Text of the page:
Around Vesuvius


Vesuvius Area Vesuvius is surrounded by about 3 million people, which includes about one million living in the city of Naples. Naples is also surrounded by the Phlegrean Fields on the west which pose another volcanic treat.

Via Liberta in Portici Via Liberta in Portici is only 5 kilometers from the crater of Vesuvius, with the population density of about 15,000 inhabitants per square kilometer. In the event of an emergency people will most likely panic because they will feel of being trapped.

Family Bronzuto The family Bronzuto lives in Ercolano and from their terrace have a splendid view of the volcano. There are many buildings like this one abusively constructed by speculators too close to the volcano.

Torre del Greco Torre del Greco is the largest city of the Vesuvius area, with about 104,000 inhabitants. It was destroyed several times after the Pompeii eruption in 79 and the last time in 1794 when the lava flow reached the sea, 7 kilometers from the crater. The town shown in the background was built on this lava after 1794.

Herculaneum Herculaneum was covered with more than 10 meters of pyroclastic debris during the 79 eruption. About 5,000 people lived in this resort town and most apparently escaped. The town was rediscovered by chance in 1711, but it was not until 1738 that the Bourbon King Charles II initiated the excavation. The view from the sea shows that some part of the town is still buried under the modern town of Ercolano (white buildings in the background).

Pompei The Greco-Roman town of Pompeii was buried under several meters of pyroclastic flows and tephra during the 79 eruption. It too was rediscovered by chance and Charles II ordered excavations in 1748, when it became hard to loot for treasure in the ruins of Herculaneum. Pompeii was a very prosperous commercial town of about 20,000 people where many Romans adopted the Greek culture. This view of Vesuvius was taken from the ruins of the forum.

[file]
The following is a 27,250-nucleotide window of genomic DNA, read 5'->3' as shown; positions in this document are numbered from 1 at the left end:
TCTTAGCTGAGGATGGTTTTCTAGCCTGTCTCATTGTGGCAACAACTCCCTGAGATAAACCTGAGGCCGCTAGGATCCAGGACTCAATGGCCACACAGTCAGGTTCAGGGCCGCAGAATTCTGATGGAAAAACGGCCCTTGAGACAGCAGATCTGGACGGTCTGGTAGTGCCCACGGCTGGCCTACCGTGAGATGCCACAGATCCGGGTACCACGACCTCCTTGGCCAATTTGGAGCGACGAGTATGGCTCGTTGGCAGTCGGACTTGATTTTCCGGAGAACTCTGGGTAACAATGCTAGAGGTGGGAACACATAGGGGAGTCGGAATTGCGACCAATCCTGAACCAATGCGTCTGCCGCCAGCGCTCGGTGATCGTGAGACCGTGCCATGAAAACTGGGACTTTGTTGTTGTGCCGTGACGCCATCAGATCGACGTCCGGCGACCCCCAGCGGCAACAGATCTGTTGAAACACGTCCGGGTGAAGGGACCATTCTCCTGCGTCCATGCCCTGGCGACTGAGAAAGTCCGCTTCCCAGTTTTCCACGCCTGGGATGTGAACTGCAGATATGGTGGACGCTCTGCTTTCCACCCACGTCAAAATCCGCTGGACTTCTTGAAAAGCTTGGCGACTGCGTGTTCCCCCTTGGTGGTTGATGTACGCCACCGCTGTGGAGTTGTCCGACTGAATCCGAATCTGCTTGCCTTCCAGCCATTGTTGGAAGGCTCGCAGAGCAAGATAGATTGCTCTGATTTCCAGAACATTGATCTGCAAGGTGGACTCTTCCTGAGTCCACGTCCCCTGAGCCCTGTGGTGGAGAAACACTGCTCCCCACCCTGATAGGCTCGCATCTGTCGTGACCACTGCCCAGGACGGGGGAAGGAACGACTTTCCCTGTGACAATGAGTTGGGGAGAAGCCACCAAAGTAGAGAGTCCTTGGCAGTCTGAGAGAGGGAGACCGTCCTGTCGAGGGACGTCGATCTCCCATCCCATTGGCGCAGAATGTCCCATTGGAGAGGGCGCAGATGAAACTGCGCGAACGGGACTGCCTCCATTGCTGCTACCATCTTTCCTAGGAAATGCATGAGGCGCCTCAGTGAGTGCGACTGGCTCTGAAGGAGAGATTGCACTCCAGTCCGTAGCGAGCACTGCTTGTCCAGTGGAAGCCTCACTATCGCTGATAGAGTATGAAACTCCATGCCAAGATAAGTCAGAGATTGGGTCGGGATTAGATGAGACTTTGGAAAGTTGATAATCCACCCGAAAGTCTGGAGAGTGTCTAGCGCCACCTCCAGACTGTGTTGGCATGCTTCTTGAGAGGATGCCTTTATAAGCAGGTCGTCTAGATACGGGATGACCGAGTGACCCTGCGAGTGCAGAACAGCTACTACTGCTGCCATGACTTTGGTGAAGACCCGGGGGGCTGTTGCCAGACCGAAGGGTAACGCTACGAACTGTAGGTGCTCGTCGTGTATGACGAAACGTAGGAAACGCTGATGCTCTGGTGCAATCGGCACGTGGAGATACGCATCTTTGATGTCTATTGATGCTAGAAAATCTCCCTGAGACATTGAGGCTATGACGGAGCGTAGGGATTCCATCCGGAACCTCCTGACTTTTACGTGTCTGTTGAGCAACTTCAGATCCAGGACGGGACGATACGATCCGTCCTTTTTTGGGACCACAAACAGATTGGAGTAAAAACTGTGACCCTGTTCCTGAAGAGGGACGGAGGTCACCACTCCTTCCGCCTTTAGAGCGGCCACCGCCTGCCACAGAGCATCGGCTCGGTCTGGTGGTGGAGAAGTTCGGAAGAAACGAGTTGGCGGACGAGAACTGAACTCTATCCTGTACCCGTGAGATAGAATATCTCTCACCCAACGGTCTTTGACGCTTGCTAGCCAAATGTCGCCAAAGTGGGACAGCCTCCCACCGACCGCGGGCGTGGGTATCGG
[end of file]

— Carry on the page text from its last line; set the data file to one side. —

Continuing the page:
Scientific American Frontiers In 1994 the crew of Scientific American Frontiers (host Allen Alda) came to film our Vesuvius activities. This picture with Allen was taken on the edge of the southern crater rim of the volcano. The view is towards Torre Annunziata and the sea.

Societe Radio canada The Canadian Broadcasting Company, Societe' Radio Canada, came to film GVES activities in the Vesuvius area and produced a 15-minute documentary called "Le Vesuve" for world-wide distribution. Shown in this picture are Flavio Dobran and Giuseppe Luongo with the television crew on Vesuvius.

Newsweek In 1998 Ron Norland from Newsweek Magazine came to the Vesuvius area and was guided to the crater by Flavio Dobran, Ida Mascolo, and some students from I.T.C. Sturzo (Castellammare di Stabia). The view is towards Naples.

Liceo Plinio Seniore Students from Liceo Plinio Seniore (Castellammare di Stabia) photographed in 1997 at the top of the crater. Their teacher, Lina Costanzo, on the right wears a red coat

Giorgio Giorgio (on the left) was born in Torre del Greco and vividly remembers the last eruption in 1944. He is well educated about the possible consequences of an eruption and says that he will leave for Sardenia at the first signs of the unrest of Vesuvius.

Milani Rosi Linda from S.M.S. Colamarino (Torre del Greco) and Anna Ibello from S.M.S. Don L. Milani (Portici) are seated in front of their students during the visit of the New York Times Television in 1997. This program is being shown on the learning channel in the United States.

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